Since the launch of royayersproject.com in February, we have prided ourselves on presenting many things focusing on the direct and indirect musical connection of the great Roy Ayers. Sometimes we may stray a little too far from the base, but we always manage to reel our visitors back by recognizing the small degrees of separation. With that being said, we are going to begin something new on royayersproject.com, where we make certain that we recognize Roy Ayers himself at least once a week. So today, August 26th, we will mark the first edition of Roy Ayers Friday were we post something that is Roy. Not related to Roy Ayers, not Roy Ayers’ influence, not Roy Ayers’ 3rd cousin, but Roy. This doesn’t mean Roy Ayers posts are limited to Friday’s, this just means that if you check our blog on Friday, you will see something that is Roy Ayers. This is an attempt to remind us and our viewers that Roy Ayers as the indirect focus of our blog, and to bring us all back when we stray away. Roy Ayers will be the bread crumbs on our proverbial journey.

One of Roy Ayers’ earlier albums entitled “Comin’ Home Baby” may be a seldom heard album by Roy Ayers fans, but it is truly a must listen. This album, which only contains two songs, really identifies the the musical roots of Roy Ayers. We all know how far Roy has transcended multiple genres, but this album shows where he came from. Strictly Jazz. Straight-ahead Jazz. No electronic instruments, no frills.
Although Roy Ayers’ sound (in his earlier years) was much more traditional than his Ubiquity years, you can still hear small nuances of “the funk” in Unchain My Heart, which features a real beat centric drum from Bruno Carr, and bassist Miroslav Vitous is right by his side. Although Sony Sharrock‘s subtle acoustic guitar rounds out the quartet, it is an excellent combination of the earliest forms of fusion Jazz.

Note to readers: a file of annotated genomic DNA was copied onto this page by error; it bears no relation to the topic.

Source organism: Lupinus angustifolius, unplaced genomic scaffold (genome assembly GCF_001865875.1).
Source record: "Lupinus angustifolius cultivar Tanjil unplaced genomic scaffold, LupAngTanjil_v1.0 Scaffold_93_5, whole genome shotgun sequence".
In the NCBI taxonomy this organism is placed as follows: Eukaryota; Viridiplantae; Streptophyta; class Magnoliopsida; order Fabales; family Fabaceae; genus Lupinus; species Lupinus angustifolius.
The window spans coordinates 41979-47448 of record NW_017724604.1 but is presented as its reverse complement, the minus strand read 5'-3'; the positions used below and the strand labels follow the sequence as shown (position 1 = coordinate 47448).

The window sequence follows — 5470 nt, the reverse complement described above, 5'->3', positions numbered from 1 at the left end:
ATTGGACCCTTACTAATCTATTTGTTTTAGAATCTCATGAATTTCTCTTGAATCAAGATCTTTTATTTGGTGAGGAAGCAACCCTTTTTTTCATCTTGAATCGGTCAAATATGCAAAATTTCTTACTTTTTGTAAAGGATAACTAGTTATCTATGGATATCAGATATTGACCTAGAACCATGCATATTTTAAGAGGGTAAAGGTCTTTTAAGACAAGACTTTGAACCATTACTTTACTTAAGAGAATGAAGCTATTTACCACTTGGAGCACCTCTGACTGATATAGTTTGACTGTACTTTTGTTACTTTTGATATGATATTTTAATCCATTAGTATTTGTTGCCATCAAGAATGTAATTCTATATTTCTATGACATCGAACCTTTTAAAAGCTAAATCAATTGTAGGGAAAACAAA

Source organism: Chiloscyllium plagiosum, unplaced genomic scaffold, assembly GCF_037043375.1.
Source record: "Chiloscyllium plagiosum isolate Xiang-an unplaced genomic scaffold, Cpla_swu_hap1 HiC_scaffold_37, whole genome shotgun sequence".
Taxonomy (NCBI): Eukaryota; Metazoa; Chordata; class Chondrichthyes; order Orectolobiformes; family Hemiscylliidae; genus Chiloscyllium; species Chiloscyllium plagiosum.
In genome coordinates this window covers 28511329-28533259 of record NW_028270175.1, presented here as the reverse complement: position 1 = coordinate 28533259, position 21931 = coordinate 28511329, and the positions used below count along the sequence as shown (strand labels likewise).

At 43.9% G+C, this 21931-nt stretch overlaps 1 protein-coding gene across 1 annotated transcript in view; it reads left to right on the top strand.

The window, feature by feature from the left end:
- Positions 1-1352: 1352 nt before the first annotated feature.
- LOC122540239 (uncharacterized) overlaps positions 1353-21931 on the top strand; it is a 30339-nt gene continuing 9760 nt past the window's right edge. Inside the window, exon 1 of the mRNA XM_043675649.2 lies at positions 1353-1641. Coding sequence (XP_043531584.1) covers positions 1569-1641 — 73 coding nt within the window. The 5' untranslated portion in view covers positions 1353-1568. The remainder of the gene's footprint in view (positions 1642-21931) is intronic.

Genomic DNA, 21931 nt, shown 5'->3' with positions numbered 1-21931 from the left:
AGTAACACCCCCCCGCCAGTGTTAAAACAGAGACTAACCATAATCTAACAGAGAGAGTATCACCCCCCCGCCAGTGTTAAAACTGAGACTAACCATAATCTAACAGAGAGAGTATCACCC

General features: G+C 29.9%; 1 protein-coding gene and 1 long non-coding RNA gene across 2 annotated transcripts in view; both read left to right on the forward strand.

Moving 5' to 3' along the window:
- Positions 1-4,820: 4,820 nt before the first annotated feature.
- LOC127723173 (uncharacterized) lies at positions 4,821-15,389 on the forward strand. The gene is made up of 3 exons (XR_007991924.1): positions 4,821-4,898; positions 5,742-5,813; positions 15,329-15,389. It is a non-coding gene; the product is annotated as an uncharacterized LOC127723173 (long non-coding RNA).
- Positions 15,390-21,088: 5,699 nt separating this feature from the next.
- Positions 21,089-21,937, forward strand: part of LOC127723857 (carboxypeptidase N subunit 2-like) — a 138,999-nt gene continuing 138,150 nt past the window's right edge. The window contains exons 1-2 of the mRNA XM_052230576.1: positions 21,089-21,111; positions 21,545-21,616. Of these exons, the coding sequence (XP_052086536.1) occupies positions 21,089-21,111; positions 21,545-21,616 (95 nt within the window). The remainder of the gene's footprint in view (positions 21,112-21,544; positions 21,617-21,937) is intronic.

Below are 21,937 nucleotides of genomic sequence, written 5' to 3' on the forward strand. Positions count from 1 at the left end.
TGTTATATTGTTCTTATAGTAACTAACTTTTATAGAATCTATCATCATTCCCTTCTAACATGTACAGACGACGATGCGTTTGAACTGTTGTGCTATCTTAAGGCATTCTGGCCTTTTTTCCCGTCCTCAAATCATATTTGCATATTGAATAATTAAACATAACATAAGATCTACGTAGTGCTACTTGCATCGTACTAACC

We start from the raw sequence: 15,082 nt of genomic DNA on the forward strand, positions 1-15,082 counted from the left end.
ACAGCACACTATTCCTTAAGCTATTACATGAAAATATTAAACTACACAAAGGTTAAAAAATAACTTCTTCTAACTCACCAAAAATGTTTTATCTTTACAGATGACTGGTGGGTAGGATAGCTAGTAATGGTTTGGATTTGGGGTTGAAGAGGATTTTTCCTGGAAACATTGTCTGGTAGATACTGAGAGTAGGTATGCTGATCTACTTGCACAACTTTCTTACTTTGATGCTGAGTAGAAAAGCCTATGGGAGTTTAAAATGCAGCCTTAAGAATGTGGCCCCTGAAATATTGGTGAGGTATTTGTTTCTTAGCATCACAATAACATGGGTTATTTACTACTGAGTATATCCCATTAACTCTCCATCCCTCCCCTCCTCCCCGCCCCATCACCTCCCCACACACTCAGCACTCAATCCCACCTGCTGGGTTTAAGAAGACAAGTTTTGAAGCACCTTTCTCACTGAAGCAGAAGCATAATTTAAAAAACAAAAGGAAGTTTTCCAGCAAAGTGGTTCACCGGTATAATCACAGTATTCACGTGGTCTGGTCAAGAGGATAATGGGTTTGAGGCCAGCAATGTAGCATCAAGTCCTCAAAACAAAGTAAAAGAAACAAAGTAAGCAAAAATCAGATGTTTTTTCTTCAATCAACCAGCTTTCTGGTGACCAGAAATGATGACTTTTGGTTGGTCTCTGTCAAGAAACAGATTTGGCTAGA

In A Man and a Woman (a popular song that has been remade many times over) you can really hear the influence of flutist Herbie Mann‘s worldly sound, who was Roy Ayers’ earliest mentors. In the beginning half of the song, you hear elements of Bassa Nova, while in the second portion, Vitous lays down a spanish sounding bass solo, and Sharrock’s guitar gives the notion of a more mystical sound, which can be thought of as a precursor to Roy’s “Ubiquitous” years.

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With this being one of Roy Ayers’ first albums where is at the helm, it is a great example of him coming into his own as a young vibraphonist. Knowing what he created for decades to come, and as a retrospective listener, Comin’ Home Baby was a strong foundation for the Roy Ayers we all know and love today.


Written by: Haylow

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